For me, I kind of view a society as a collection of people trying to provide for ourselves, right? And, you know, back in the Bronze Age, it was really hard to do so. We didn't have advancements in farming and technology that we have now, so it took a lot more work to provide for the needs of the people in society. Advancements in both should make it so we can turn our attentions from providing for the basic needs of society to greater pursuits. It should free up time. We should be able to do far less work to take care of far more people, thus elevating our whole society to the point where we can spend more time on the things that matter to us 'spiritually'. I mean, 30 hours a week means more quality time with my kiddos. Let's say my chosen career path is software engineering. I could take that extra time and work on research to improve the field. Or to expand my own personal knowledge. There are many pursuits, depending on your value system, that wouldn't necessarily need to be quantified as living off the governments teat to write stupid foppy sonnets. And who are you to say that sonnet writing is a less "valuable" way to spend ones time? They have their own value system. That's why it would be great to have those extra 10 hours a week so we could choose what we want to pursue a more well-rounded and happy space for ourselves. It might turn out that those sonnets written by that software engineer inspire a whole new innovation in health care for someone else.

Instead, Americans work longer, harder hours than ever before. We are far more productive than we were 20 years ago. We are members of the first generation of Americans whose expected death will actually be earlier than our parents. We have higher rates of suicide and divorce. We don't sit around the dinner table as families anymore. Instead, we rush our kids from one manic extra-curricular to another desperate to beef up their resumes so they can get into the Buggati Veyron of universities that the vast money-making machine has convinced every parent is the only option that matters.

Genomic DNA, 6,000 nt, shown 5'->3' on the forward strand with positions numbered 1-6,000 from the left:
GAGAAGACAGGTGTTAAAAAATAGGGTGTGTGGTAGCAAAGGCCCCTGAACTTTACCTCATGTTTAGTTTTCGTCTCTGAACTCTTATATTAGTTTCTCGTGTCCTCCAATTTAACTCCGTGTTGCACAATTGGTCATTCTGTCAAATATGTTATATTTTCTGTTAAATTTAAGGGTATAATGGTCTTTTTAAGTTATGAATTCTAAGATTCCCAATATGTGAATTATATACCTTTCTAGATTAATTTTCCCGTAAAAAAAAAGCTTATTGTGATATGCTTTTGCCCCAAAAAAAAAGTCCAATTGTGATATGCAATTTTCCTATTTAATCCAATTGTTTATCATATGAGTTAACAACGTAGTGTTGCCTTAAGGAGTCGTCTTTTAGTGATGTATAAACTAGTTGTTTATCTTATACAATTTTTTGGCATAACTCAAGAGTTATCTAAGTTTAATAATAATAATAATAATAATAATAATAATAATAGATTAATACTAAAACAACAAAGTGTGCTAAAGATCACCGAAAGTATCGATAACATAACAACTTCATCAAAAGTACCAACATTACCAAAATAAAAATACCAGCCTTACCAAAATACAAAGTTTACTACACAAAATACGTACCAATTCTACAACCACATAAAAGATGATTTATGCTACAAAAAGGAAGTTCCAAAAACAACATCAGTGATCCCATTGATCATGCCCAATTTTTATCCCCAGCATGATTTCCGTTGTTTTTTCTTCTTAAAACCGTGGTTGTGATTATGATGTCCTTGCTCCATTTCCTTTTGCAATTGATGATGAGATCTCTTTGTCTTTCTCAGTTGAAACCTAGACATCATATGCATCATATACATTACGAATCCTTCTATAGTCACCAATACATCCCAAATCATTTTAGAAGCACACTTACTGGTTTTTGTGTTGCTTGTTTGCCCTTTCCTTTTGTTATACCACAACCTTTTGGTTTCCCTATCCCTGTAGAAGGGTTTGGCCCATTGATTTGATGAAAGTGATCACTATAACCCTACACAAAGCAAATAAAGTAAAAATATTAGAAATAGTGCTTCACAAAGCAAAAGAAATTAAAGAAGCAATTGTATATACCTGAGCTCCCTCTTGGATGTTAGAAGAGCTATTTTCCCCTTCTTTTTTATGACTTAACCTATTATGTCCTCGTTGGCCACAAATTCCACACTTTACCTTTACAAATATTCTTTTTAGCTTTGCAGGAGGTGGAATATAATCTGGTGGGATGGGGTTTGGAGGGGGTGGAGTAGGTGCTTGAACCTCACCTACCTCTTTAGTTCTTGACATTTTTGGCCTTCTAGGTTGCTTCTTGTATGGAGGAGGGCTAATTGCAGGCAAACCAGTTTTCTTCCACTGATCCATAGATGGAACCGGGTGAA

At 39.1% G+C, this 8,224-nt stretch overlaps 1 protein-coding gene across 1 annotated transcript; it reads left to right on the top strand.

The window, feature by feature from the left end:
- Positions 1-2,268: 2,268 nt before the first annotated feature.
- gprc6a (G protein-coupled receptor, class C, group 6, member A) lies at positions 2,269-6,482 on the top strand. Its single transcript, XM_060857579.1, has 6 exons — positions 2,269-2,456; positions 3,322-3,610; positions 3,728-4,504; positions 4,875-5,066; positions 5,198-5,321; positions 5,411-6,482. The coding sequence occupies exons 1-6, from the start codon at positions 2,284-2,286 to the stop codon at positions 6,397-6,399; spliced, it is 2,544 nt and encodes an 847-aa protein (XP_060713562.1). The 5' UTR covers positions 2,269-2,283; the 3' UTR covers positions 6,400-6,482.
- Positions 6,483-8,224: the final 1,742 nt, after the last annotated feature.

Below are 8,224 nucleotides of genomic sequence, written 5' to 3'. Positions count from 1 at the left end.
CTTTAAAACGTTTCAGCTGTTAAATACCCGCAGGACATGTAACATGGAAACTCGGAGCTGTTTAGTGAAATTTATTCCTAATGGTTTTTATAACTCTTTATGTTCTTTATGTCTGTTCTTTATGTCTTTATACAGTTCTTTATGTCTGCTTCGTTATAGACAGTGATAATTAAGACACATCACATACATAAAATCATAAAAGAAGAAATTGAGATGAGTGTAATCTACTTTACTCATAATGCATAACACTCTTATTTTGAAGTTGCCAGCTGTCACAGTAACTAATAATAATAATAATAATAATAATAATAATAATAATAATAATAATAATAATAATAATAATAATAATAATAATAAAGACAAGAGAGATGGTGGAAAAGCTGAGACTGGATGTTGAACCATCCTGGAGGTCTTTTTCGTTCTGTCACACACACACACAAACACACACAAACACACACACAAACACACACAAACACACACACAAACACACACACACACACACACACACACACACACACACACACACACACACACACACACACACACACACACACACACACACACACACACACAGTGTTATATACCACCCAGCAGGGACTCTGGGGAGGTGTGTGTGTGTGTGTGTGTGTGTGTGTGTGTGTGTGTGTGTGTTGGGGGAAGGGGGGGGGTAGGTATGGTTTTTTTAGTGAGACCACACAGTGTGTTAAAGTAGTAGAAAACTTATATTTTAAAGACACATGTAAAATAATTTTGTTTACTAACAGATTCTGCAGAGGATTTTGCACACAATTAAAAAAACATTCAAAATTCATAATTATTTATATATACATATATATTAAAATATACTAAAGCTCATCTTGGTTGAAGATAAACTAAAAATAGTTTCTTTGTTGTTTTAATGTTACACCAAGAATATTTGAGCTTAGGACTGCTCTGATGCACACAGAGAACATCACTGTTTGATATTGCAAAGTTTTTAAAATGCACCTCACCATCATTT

Clearly, I agree that our money-based value system here is very screwed up. Do I think it makes me Luke and you part of the dark side though? Not really. Socialism isn't evil (or good) any more than capitalism or any of the other isms. Once again, I just feel like the entire system is so much more nuanced than that, and any 'solutions' have to be equally complicated.

Really? I just want all this partisan bullshit to go away. I want to sit down in a room with intelligent moderate thinkers and nuance our way to a better government that actually reflects what amazing people Americans really are.

Feb 9th 2016

Good thoughts, Anque, and much appreciated. I hope to add something later, but right now I'm late to meet people for lunch!

Feb 9th 2016 edited

Good debate. I'm almost tempted to weigh in. I too am beyond sick of partisan debate, especially the kind that takes place most often on the interwebs, which is unproductive in every possible sense. I lean closer to Jinx then to Anque politically, though my views have evolved in recent years. It's not so much that I'm against socialism. It's by far the more appealing ideology. I do think incentives prevail in the public and private sectors equally. Profit incentivizes efficiency and competency, though not necessarily honesty, altruism or other values. The public sector, meanwhile, offers some examples of less than stellar productivity or competence. I've dealt enough with the government on every level to see that. The answer probably lies in the middle or, more accurately, in different combinations in different places at different times for different constituencies. But that's not getting anyone elected, building a campaign chest or advancing any lobby's interests.

Feb 9th 2016

The answer probably lies in the middle or, more accurately, in different combinations in different places at different times for different constituencies.

This. I feel like a lot of the candidates have firm plans, and something good would come from any of them. I mean, stuff needs to change... make any change, basically, and let's move on. I barely care which direction it goes right now.

Feb 9th 2016

The answer probably lies in the middle or, more accurately, in different combinations in different places at different times for different constituencies.

I see what you did there.

But that's not getting anyone elected, building a campaign chest or advancing any lobby's interests.

Yup. How do we fix those problems? How do we undo the damage that we've done to the political system with decisions like Citizens United? How do we make it such that Congress actually does it's job and makes decisions on behalf of all Americans and not just the ludicrously rich ones?